If you grow houseplants, you have probably dealt with insect pests. Common pests such as aphids, spider mites and fungus gnats have a knack for infesting indoor plants.
In addition to insect pests, the growing conditions indoors are not always optimal for plants. Dry indoor air and low light levels can be challenging for many houseplants. That doesn’t mean you should give up on growing houseplants. But keeping your indoor plants healthy does require some plant fertilizer, some natural pest control, plus a little TLC. Once you can keep common houseplants healthy, you grow gorgeous flowering houseplants or even make your own terrarium.
Fungus Gnats in Potted Plants
Fungus gnats are small, mosquito-like insects that can infest the potting soil of houseplants and other potted plants. Once they infest a plant, they can be hard to get rid of. Fungus gnats thrive in wet soil, where they lay their eggs. After hatching, the fungus gnat larvae live in the potting soil. In two or three weeks, fungus gnat larvae become tiny pests that fly around like a moving black cloud whenever an infested potted plant is moved.
To help control fungus gnats, allow the potting soil dry out between plant waterings. In addition, organic solutions can also be used to kill fungus gnats.
BTI to the Rescue
Most people don’t know that mosquitoes and fungus gnats are closely related. That’s why fungus gnats can be controlled by a natural mosquito killer called BTI, which is short for Bacillus thuringiensis israelensis. BTI is a bacterium that kills the larvae of both mosquitoes and fungus gnats. Yet, it is harmless to people, pets, plants, and beneficial insects.
BTI is the active ingredient in a widely available product called Mosquito Bits. All you have to do to kill fungus gnat larvae is shake Mosquito Bits onto the potting soil of houseplants. When the plants are watered, the BTI in the Mosquito Bits granules will be released. Fungus gnat larvae will then feed on the BTI and die. You can also make “BTI water” by soaking the Bits in water before you water the plant.
Use Organic Horticultural to Kill Insect Pests
An eco-friendly way is also available to kill adult fungus gnats, aphids, spider mites, scale and other insects on houseplants. Using a lightweight horticultural oil spray will control insects on virtually all kinds of container-grown plants.
Unlike many other pesticides that kill insects with toxic chemicals, horticultural oil literally smothers insects to death. Just spray a horticultural oil, such as organic Summit Year-Round Spray Oil on infected plants. Take the plants outside and try to cover the insects with the oil spray.
Use lightweight horticultural oil any time you see insect pests. The spray oil will not hurt the plants. The lightweight oil is odorless, and it controls insects on even sensitive plants such as tropical houseplants and ferns.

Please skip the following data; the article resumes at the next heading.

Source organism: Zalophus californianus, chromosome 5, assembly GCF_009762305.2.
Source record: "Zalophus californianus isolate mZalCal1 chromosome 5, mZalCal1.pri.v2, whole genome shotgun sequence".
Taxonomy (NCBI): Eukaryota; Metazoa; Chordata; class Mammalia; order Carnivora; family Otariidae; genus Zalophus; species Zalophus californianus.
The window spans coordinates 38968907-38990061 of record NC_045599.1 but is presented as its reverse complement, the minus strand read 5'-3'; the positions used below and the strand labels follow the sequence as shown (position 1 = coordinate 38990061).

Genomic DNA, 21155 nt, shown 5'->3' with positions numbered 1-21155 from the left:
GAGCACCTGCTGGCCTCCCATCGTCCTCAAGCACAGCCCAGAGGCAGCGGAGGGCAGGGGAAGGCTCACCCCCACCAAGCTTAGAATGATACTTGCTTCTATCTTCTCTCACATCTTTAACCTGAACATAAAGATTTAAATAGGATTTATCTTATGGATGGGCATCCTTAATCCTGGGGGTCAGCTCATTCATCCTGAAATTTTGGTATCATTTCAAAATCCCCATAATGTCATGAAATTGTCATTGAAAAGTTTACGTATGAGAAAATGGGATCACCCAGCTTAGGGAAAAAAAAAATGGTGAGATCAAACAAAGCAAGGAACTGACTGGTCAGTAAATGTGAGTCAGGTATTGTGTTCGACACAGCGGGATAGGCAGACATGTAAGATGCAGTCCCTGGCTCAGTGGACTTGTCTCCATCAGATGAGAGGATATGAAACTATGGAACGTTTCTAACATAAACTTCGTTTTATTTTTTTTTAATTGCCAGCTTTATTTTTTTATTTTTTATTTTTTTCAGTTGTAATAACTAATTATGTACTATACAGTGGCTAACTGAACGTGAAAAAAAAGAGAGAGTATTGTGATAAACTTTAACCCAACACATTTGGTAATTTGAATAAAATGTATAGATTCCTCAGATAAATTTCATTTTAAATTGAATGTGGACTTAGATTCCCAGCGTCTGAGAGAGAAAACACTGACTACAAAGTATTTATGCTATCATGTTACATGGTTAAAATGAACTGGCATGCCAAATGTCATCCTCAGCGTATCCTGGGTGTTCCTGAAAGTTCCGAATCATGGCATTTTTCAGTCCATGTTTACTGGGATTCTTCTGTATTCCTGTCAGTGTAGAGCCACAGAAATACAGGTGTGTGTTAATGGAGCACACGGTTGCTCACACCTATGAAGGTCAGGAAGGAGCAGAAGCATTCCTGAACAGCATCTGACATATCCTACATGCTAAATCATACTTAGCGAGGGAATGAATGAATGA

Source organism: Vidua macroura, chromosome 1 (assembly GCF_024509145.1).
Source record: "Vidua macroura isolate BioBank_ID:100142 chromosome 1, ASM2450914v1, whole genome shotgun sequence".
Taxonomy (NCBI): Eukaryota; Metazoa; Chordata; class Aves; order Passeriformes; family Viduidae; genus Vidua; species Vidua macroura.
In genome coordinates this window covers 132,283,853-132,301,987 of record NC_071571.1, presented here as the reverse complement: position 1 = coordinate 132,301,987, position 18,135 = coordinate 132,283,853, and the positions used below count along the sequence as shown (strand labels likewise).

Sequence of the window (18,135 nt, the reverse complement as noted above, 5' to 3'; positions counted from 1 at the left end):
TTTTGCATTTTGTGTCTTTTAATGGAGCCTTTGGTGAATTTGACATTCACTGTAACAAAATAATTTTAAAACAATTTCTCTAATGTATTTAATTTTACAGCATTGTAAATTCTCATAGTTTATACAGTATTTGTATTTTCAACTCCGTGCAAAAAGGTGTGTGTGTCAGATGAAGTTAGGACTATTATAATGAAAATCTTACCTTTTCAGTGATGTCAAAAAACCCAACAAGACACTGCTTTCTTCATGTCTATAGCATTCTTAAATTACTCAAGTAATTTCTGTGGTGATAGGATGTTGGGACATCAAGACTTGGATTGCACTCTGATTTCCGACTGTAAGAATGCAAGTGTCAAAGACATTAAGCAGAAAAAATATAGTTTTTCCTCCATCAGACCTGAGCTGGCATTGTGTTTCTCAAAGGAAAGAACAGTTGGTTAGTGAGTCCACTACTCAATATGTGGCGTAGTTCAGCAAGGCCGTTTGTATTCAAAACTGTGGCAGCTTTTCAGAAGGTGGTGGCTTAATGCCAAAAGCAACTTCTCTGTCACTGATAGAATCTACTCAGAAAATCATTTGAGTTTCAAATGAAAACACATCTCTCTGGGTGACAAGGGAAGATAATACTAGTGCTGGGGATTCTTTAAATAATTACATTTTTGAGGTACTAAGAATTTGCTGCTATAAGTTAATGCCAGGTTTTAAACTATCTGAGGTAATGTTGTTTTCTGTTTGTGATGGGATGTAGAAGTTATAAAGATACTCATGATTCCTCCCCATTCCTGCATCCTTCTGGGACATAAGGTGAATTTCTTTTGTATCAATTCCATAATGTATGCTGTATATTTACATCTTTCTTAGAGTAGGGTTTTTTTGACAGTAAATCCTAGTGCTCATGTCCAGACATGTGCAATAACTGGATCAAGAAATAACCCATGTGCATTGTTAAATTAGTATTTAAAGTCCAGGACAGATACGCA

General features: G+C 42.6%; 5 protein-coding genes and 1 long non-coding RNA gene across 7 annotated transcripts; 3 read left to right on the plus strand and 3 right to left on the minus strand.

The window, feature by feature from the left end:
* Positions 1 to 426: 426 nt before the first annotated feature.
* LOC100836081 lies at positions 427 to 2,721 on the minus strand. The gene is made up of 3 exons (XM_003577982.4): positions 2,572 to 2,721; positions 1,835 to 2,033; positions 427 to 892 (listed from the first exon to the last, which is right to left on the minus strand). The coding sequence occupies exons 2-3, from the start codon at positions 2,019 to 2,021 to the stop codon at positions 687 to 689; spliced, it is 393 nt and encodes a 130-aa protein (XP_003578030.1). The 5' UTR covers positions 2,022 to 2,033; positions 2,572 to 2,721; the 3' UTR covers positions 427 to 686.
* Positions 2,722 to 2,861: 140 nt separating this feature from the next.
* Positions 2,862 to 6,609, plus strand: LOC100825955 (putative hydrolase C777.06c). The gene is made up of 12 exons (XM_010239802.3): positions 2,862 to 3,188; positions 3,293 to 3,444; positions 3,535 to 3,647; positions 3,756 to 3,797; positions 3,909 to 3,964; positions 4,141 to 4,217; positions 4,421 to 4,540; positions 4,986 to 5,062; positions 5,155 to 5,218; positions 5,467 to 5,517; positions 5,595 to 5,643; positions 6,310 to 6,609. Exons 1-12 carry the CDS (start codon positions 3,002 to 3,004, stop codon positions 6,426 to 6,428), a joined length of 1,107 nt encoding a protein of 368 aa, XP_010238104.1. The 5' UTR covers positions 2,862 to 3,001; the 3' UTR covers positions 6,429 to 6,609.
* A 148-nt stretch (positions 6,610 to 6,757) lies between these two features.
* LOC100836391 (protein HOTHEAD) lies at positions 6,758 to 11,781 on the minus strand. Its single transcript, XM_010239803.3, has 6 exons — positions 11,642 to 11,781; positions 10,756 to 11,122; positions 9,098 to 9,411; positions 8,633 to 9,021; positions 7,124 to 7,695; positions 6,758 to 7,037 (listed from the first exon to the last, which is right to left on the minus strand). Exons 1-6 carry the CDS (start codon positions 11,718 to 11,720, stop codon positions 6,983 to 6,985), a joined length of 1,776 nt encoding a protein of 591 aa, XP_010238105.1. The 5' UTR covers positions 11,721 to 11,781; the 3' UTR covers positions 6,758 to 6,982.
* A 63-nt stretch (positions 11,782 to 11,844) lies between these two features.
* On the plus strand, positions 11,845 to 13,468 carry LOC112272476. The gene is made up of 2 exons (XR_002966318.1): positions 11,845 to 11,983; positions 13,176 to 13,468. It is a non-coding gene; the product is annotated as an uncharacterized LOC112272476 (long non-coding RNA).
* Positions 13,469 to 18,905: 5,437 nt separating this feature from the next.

Optimum Growing Conditions
Many indoor plants are native to tropical climates. So, they are accustomed to lots of rainfall and lots of humidity. These plants do not like the dry air inside most homes. That’s why it is important to give plants the humidity they love by misting the air. Use a water mister to spray the air around the plants. Another way to add moisture to the air is to fill a tray will gravel and water. Then, put the plant’s pot directly on the wet gravel. As the water evaporates from the tray, it moistens the air around the plant.
Also, keep the potting soil well watered—but not drenched. Most potted plants benefit from a nice watering and a drying-out period. Just make sure the plant doesn’t get too dry.
Many houseplants benefit from a dose of plant fertilizer, which you can buy online or at garden centers. Follow the instructions on the label to give plants the right dose of plant food. Flowering plants are especially fond of regular fertilization because it entices them to flower and look their best.
Light exposure is also important. Houseplants thrive in light that mimics their native growing conditions. This is especially true in the darker months during wintertime. Don’t be afraid to move plants closer to a window so they get the daylight they need for optimum health. If necessary, a give your plants extra light with a plant light.
Give your houseplants the conditions that they love, and they will reward you with their beauty all year long!
Randy Schultz is a Master Gardener in Colorado Springs, Colorado. He is also the content editor for HomeGardenandHomestead.com, a website filled with helpful advice for homeowners and plant lovers. For daily home and garden tips and ideas, “Like” the Home, Garden and Homestead page on Facebook and Pinterest.